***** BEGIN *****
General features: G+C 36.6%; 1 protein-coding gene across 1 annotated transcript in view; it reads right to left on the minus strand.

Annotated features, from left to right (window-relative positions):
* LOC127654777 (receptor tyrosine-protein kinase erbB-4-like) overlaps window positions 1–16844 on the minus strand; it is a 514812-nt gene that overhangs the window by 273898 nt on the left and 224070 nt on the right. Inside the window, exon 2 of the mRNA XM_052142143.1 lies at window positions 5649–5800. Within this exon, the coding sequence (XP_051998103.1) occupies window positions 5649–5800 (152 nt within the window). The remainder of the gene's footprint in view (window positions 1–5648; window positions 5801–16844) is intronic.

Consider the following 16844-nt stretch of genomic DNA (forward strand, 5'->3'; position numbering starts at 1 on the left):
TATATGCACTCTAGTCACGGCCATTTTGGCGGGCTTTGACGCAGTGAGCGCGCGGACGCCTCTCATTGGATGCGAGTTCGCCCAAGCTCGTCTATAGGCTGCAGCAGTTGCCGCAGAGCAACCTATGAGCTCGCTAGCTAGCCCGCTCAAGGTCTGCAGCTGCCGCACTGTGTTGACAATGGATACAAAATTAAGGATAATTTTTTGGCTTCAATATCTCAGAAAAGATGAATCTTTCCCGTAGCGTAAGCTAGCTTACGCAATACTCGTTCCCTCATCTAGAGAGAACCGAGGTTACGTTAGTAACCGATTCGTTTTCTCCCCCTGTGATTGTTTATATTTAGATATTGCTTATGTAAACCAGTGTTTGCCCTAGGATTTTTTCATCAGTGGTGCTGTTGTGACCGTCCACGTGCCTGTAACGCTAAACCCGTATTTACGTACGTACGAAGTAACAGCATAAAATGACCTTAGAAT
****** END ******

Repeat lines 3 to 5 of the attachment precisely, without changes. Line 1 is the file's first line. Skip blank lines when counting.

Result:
* LOC127654777 (receptor tyrosine-protein kinase erbB-4-like) overlaps window positions 1–16844 on the minus strand; it is a 514812-nt gene that overhangs the window by 273898 nt on the left and 224070 nt on the right. Inside the window, exon 2 of the mRNA XM_052142143.1 lies at window positions 5649–5800. Within this exon, the coding sequence (XP_051998103.1) occupies window positions 5649–5800 (152 nt within the window). The remainder of the gene's footprint in view (window positions 1–5648; window positions 5801–16844) is intronic.

Consider the following 16844-nt stretch of genomic DNA (forward strand, 5'->3'; position numbering starts at 1 on the left):
TATATGCACTCTAGTCACGGCCATTTTGGCGGGCTTTGACGCAGTGAGCGCGCGGACGCCTCTCATTGGATGCGAGTTCGCCCAAGCTCGTCTATAGGCTGCAGCAGTTGCCGCAGAGCAACCTATGAGCTCGCTAGCTAGCCCGCTCAAGGTCTGCAGCTGCCGCACTGTGTTGACAATGGATACAAAATTAAGGATAATTTTTTGGCTTCAATATCTCAGAAAAGATGAATCTTTCCCGTAGCGTAAGCTAGCTTACGCAATACTCGTTCCCTCATCTAGAGAGAACCGAGGTTACGTTAGTAACCGATTCGTTTTCTCCCCCTGTGATTGTTTATATTTAGATATTGCTTATGTAAACCAGTGTTTGCCCTAGGATTTTTTCATCAGTGGTGCTGTTGTGACCGTCCACGTGCCTGTAACGCTAAACCCGTATTTACGTACGTACGAAGTAACAGCATAAAATGACCTTAGAAT